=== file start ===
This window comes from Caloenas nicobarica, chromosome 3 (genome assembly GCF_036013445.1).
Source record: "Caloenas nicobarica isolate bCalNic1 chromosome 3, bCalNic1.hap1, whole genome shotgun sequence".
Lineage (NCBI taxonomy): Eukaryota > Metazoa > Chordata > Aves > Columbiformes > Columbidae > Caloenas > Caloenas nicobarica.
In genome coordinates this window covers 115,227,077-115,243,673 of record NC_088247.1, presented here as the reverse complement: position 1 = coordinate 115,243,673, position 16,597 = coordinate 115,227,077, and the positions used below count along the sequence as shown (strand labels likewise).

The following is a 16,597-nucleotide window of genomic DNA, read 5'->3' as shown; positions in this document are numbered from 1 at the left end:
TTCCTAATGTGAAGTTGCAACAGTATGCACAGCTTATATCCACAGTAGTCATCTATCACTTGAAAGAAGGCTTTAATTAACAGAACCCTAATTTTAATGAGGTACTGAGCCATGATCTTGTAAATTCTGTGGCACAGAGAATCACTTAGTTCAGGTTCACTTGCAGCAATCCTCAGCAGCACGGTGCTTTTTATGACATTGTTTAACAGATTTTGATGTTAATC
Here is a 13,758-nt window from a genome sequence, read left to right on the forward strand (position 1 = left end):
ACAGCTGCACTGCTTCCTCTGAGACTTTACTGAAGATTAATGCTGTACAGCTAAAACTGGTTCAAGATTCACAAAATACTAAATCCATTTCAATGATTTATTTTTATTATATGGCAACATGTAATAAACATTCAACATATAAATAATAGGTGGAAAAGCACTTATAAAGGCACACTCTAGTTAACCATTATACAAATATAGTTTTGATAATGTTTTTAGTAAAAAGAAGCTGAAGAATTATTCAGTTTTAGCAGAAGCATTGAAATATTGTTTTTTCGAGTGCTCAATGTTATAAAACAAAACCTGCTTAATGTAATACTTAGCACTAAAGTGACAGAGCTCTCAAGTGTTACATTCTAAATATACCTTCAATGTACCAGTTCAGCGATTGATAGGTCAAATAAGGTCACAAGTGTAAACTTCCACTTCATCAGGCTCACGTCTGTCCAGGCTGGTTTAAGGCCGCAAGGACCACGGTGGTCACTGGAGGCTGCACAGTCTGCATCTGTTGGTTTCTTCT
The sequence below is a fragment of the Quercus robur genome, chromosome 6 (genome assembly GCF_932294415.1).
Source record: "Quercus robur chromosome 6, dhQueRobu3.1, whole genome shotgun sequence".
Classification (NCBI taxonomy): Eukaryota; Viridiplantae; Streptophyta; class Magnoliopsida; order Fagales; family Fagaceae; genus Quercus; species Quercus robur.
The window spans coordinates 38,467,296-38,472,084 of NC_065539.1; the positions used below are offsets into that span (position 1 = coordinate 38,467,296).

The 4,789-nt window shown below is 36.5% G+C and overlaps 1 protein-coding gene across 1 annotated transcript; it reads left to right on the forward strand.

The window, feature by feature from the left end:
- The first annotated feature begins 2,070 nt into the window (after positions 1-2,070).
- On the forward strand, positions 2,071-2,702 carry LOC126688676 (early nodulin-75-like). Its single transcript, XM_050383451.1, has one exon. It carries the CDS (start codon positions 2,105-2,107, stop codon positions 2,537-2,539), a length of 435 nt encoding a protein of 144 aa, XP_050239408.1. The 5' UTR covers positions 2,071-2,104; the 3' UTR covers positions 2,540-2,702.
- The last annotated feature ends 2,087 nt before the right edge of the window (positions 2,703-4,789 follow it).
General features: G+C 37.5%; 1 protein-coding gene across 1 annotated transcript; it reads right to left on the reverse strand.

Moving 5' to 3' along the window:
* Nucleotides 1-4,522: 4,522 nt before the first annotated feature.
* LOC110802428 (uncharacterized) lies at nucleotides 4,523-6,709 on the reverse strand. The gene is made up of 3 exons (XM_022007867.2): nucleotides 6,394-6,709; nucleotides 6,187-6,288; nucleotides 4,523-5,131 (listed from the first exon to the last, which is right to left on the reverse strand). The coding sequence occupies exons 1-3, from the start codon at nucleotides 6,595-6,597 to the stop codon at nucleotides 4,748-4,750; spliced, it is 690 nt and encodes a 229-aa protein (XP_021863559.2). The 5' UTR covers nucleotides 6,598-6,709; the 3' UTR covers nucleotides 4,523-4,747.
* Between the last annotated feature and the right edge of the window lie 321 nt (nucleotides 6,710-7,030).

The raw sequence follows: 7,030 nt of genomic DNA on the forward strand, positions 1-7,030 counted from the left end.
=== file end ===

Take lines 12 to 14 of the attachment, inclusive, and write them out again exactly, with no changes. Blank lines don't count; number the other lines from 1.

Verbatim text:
The window spans coordinates 38,467,296-38,472,084 of NC_065539.1; the positions used below are offsets into that span (position 1 = coordinate 38,467,296).

The 4,789-nt window shown below is 36.5% G+C and overlaps 1 protein-coding gene across 1 annotated transcript; it reads left to right on the forward strand.

The window, feature by feature from the left end: